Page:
Skip to main content

Tactical Breach Wizards is refreshingly unlike XCOM despite wearing the same tactical underwear


Riot-shielded special forces get into a confrontation in Tactical Breach Wizards.
Image credit: Suspicious Developments

We’ll never know exactly what sort of fiction Tom Clancy would have written if he was less interested in the calibre of specific bullets and their effiency at dismantling burgeoning socialist governments, and more so in the specific sigils required to blast a riot cop through a third story window. While charity shops across the land mourn this devasting loss to their paperback shelves to this very day, we do at least have a glimpse into what such a literary venture may have looked like. Oh, did you like that door? Was it your favourite door? Soz, pal. Strategy game Tactical Breach Wizards just hexed right through it with a new demo as part of Steam Next Fest. I’ve played it, and it’s very exciting stuff, not least for how differently it plays than what I’d expected.

Tactical Breach Wizards comes from Suspicious Developments, founded by former game journo and RPS contributor Tom Francis. All these disclaimers are enough to make me hopeful that someone will someday pay me, Nic Reuben, to write the legally distinct Little Shop Of Horrors management sim of my dreams, but I digress (call me). The studio’s previous work includes Gunpoint and Heat Signature. Both are well-loved, but thankfully, neither look to infringe on my concept for the legally distinct Little Shop Of Horrors management sim of my dreams (call me.)

Watch on YouTube

The first thing I’d like to make absolutely clear about Tee-Bee-Dubs, if only for my past self who tends to form unwieldy assumptions based on singular screenshots, is that it has nothing to do with XCOM 2012 or its progeny. Ok, so ‘nothing to do’ might be a bit of a stretch. It still offers turn-based, grid-aligned tactics. Your team still boasts contrasting and complimentary skills. Also, there’s still cover, although you have to actively duck behind it. In terms of how it actually feels to play, though, it’s miles away from XCOM’s lengthy, ultra-deadly skirmishes of attrition. I’m using XCOM as an example here, but Wizard’s sleekly designed, eminently solvable, room-by-room discrete puzzles mean it stands proudly and refreshingly apart from the glut of XCOM’s grandkids we’ve had in the intervening…12 years! If anyone needs me I’ll be reconstituting myself from the salt sachet of dust I currently reside in.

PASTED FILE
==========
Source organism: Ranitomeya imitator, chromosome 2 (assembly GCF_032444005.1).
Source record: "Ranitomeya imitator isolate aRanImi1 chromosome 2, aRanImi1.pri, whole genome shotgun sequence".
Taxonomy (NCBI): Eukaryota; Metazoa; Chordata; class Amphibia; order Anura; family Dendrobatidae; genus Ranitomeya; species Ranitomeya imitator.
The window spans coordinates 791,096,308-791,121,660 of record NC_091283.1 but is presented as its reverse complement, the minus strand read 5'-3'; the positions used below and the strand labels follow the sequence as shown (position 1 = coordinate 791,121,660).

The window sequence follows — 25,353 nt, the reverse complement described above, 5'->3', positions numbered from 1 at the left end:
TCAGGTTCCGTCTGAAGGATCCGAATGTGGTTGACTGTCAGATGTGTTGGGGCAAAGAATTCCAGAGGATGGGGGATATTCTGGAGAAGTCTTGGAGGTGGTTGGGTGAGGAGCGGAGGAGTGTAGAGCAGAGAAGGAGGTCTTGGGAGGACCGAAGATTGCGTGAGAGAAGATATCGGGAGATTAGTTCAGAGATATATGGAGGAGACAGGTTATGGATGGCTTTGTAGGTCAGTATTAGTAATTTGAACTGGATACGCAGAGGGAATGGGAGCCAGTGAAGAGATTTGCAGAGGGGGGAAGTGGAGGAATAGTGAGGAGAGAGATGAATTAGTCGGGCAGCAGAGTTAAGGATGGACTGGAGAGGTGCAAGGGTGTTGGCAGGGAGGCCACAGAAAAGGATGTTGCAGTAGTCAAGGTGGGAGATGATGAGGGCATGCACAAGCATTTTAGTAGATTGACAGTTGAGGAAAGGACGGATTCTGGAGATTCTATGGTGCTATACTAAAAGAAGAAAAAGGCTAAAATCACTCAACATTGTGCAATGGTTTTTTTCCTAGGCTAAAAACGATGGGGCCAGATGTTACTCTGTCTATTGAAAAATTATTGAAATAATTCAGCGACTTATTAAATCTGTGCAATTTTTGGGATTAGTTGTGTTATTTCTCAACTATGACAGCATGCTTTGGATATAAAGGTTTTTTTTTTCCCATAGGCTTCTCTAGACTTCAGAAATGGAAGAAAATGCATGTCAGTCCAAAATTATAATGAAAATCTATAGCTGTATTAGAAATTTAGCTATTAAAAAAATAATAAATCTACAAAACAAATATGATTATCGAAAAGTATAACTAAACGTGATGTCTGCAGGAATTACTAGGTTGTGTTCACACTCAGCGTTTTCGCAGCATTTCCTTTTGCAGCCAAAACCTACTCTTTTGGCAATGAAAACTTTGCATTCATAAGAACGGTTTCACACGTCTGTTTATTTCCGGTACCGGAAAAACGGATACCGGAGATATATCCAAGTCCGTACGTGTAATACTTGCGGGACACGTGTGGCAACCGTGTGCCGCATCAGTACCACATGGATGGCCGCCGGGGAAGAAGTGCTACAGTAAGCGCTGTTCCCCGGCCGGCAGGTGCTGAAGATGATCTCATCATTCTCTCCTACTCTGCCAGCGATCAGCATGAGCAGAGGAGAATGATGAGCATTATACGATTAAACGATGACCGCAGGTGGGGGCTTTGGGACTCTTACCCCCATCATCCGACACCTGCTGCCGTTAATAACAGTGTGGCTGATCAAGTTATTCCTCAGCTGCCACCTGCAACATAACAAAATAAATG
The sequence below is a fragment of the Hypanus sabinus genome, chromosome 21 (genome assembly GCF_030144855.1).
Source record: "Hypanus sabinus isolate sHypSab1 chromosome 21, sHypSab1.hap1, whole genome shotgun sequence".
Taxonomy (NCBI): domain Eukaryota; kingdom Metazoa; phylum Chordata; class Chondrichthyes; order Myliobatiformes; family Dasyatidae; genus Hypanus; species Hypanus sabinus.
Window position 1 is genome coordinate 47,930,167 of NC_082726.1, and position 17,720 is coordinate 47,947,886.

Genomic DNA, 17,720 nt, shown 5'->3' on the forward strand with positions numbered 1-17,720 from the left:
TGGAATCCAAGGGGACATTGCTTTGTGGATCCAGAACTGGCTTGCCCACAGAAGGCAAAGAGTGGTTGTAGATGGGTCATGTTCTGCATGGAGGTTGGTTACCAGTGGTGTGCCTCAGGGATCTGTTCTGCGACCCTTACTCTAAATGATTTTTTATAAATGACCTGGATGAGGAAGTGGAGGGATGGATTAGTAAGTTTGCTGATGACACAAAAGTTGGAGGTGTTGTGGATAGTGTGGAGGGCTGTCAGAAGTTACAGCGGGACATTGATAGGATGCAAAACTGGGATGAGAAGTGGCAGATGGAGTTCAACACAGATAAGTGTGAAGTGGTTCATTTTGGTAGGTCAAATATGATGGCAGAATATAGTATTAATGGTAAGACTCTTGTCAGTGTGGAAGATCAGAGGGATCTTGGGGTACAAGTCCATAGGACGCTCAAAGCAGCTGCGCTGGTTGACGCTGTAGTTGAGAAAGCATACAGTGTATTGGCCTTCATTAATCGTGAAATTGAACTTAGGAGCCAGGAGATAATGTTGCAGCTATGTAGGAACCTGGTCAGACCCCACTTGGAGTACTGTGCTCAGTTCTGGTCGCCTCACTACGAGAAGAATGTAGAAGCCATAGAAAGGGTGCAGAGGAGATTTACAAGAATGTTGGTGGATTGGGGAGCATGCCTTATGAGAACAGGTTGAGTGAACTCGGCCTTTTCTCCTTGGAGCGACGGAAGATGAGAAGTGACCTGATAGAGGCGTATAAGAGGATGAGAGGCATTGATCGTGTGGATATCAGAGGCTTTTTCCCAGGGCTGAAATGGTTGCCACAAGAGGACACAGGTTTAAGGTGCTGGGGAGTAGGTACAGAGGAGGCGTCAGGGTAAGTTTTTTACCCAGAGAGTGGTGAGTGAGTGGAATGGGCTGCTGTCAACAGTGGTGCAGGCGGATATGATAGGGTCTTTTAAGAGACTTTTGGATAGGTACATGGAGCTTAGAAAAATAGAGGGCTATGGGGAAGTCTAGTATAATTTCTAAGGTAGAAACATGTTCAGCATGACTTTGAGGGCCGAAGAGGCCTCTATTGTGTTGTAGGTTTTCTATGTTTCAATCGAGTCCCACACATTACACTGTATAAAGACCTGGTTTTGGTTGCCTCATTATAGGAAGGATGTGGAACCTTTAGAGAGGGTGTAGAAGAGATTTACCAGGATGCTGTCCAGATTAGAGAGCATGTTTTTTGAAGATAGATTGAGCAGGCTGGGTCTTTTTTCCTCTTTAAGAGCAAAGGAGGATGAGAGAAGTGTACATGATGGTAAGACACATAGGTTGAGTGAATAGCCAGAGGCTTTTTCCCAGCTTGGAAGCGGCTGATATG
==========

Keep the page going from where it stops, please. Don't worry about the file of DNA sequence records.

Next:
Here, you’re less concerned about a stray Muton headbutting your beloved sniper to death (I have played other tactics games I swear), and more about cleanly and efficiently solving whatever configuration of bastards and windows the current room throws at you, in as few moves as possible. Any actions taken are effectively just plans, as you can both redo turns and scry possible enemy responses. You don’t commit to things until you thwack that end turn button like you’re furiously wishlisting the legally distinct Little Shop Of Horrors management sim of my dreams (call me.) All this is just a taster to the main event, though. An amuse-bouche to the amusement of boofing bods rudely out of windows.

You know you’re in for a cracking time when, alongside scores for speed and efficiency, the results screen bookending each room tallies up your total, and I quote, defenestrations. In TBW’s implied quest to throw absolutely everything that breathes through glass, some abilities are more efficient than others, but even basic attacks all feature some sort of knockback. And, wouldn’t you know it, these compact room-levels are effectively just window delivery systems. When a room has no windows, you know Mr. Francis is incredibly serious. I’m not yet sure from the chunk of demo I played if there’s any evolution on these currently windows-only environmental hazards, but that’d be neat, wouldn’t it? Not that I don’t like windows. I would have had to quickly abandon the game in disgust if I didn’t.

There will be some evolutions though, no doubt. Each level gives you a chance to flesh out the skills of your wizards with perk points. There’s a host of other lovely details I’d like to quickly cram in, right down to the incredibly minor. The graphics settings have cute names like ‘practical peach blizzards’ and such. The bit on the menu screen for patch notes currently says ‘fixed: demo didn’t exist’. I love this sort of thing. It’s the kind of minor attention to detail that promises similar love elsewhere, nice little pre-gags to warm you up, like arriving at the pub to find there’s a shot already waiting for you on the bar. It’s also just a very funny game in general, although there’s plenty of hints towards a more involved story as your progress. At this point, it’d take a serious hex to stop me diving into the full game when it releases, as if by magic, at some unspecified point in the future. Hopefully, sooner than the legally distinct Little Shop Of Horrors management sim of my dreams (call me.)

Read this next